by Sarah Casterton, 7th Grade Science Teacher and Sarah Zbornik, Instructional Coach
"Some of the things you will never experience are right there for you to see
using VR.”-- 7th grade student.
Sarah Casterton has been intrigued by the idea of bringing Virtual Reality (VR) into her science classroom. After attending the VR technology session during professional development at the start of the school year, she went to Keystone’s media checkout and scheduled the VR kits to be delivered at the end of November. She knew that VR could offer an experience to her students that they could not receive on a typical day.
Mrs. Casterton contacted Brea Baxter, an Instructional Technology Integration Specialist at Keystone who had taught the VR session during professional development, and Sarah Zbornik, an instructional coach to start the process. Keystone’s two sets of equipment totalling 10 headsets for students to use and 10 android phones arrived right on time (checkout reference numbers KM 9796 1L (set of 5) and KM 9796 2L (set of 5). Through a hands on approach, she walked Mrs. Casterton through using the Virtual Reality sets. Ms. Zbornik assisted in troubleshooting difficulties and discussed possibilities for the lessons with Mrs. Casterton.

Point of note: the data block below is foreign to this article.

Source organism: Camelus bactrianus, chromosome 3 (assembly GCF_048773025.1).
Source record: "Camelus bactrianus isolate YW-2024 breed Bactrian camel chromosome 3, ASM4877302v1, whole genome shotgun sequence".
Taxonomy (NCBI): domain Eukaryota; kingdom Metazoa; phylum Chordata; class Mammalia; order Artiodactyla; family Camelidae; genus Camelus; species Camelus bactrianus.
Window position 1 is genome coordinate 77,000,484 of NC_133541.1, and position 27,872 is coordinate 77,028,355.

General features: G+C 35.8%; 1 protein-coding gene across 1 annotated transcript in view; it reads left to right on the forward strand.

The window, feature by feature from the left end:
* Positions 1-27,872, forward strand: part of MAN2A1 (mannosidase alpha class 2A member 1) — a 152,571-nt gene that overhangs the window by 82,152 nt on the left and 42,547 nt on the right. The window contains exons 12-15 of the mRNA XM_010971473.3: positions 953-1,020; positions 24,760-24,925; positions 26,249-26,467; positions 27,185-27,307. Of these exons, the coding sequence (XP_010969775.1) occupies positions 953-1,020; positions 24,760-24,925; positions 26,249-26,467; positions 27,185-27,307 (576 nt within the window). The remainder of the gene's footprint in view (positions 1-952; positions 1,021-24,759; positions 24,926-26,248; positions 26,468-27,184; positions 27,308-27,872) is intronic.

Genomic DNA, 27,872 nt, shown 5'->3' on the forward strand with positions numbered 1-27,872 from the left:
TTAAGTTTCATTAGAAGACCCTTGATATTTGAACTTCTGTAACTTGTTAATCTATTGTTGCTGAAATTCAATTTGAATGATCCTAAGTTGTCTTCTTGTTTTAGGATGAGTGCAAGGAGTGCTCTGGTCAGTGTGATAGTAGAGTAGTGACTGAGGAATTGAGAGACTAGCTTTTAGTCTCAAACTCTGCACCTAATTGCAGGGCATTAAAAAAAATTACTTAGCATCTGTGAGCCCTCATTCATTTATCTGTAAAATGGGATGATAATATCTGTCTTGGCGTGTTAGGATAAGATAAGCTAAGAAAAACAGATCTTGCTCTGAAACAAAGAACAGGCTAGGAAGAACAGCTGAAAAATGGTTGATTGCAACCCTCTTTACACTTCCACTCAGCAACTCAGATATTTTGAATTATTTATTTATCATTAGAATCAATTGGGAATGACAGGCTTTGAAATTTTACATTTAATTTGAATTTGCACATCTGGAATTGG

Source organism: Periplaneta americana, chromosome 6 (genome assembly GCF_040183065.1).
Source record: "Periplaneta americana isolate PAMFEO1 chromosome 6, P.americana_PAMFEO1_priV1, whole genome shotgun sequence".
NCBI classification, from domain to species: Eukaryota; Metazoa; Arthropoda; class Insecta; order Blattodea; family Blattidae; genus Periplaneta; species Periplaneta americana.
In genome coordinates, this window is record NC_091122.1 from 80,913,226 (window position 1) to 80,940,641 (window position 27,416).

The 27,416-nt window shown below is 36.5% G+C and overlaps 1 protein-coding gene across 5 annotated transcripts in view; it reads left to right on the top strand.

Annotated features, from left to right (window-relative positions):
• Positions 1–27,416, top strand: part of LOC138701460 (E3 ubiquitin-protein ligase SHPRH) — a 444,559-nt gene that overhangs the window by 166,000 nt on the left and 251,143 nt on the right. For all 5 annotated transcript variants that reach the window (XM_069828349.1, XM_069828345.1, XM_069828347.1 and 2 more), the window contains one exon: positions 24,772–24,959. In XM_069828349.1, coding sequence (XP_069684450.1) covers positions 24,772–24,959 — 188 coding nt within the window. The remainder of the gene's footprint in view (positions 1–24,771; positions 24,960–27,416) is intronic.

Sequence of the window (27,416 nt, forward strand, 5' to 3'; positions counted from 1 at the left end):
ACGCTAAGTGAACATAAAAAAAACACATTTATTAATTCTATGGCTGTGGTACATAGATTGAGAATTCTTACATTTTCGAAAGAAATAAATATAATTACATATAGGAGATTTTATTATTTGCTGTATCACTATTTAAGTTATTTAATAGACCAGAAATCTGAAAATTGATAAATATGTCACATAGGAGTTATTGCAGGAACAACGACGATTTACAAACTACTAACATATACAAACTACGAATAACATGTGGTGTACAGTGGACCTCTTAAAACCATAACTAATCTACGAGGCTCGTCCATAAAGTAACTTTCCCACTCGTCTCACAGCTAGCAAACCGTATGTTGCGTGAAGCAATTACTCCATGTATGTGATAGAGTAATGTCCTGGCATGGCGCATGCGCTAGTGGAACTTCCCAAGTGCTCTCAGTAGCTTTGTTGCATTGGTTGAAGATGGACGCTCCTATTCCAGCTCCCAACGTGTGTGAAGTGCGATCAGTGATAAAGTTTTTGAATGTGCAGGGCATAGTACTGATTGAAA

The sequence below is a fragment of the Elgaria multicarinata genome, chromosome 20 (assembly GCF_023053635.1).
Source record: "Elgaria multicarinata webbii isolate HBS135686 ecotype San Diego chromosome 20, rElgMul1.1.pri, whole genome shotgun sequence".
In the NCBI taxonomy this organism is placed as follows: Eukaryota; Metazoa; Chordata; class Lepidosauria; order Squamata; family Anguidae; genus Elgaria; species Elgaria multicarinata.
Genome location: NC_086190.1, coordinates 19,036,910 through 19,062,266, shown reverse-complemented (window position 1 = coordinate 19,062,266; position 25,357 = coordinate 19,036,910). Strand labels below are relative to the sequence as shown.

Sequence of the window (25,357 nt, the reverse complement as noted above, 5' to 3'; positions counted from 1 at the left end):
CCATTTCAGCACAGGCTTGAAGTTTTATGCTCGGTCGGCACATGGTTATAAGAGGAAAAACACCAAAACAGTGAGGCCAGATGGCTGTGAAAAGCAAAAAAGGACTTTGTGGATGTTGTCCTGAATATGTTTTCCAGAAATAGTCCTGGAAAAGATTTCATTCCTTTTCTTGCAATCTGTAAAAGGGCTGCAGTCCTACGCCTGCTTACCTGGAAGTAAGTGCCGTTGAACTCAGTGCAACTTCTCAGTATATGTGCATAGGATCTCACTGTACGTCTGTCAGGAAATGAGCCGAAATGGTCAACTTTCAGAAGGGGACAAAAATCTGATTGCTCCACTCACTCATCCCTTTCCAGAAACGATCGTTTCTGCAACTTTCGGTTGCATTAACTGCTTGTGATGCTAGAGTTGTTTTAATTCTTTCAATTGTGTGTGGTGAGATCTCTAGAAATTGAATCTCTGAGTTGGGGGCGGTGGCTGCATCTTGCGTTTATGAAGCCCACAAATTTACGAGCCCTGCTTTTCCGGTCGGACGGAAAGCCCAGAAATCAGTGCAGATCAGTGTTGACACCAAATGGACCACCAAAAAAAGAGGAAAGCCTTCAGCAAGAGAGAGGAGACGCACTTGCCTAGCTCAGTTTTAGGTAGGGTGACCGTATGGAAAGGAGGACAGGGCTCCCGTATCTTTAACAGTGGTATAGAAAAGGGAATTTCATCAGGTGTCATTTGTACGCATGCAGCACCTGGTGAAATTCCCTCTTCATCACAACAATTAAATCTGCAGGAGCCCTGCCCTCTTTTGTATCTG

Due to the number of VR sets, Mrs. Casterton knew she would need to be organized. She mapped out a three day station rotation for the students to follow and separated the students into three different groups. (Please see Mrs. Casterton’s VR rotation schedule here.) Using Canvas, two of the groups were able to work independently, while Mrs. Casterton facilitated the VR session using Google Expeditions, an app that was already downloaded on the phones. Connecting the learning to the classroom, Mrs. Casterton led two expeditions -- Big Cypress National Preserve and Darkling Beetle -- and facilitated discussion as the students explored within VR.
Mrs. Casterton definitely plans to use virtual reality again to allow students to experience science outside of the classroom environment. As one of her students claimed this technology is, “truly out of this world and very hands on.”
If you want to try Virtual Reality or use Canvas during rotations in your classroom, have a chat with Mrs. Casterton to find out more information. The Google Expeditions have experiences that can be used for any classroom, not just science. Virtual reality not only enhances engagement in the learning process, but it also allows students of all income levels to experience the world. Imagine where your students could virtually travel to experience/apply your content standards.
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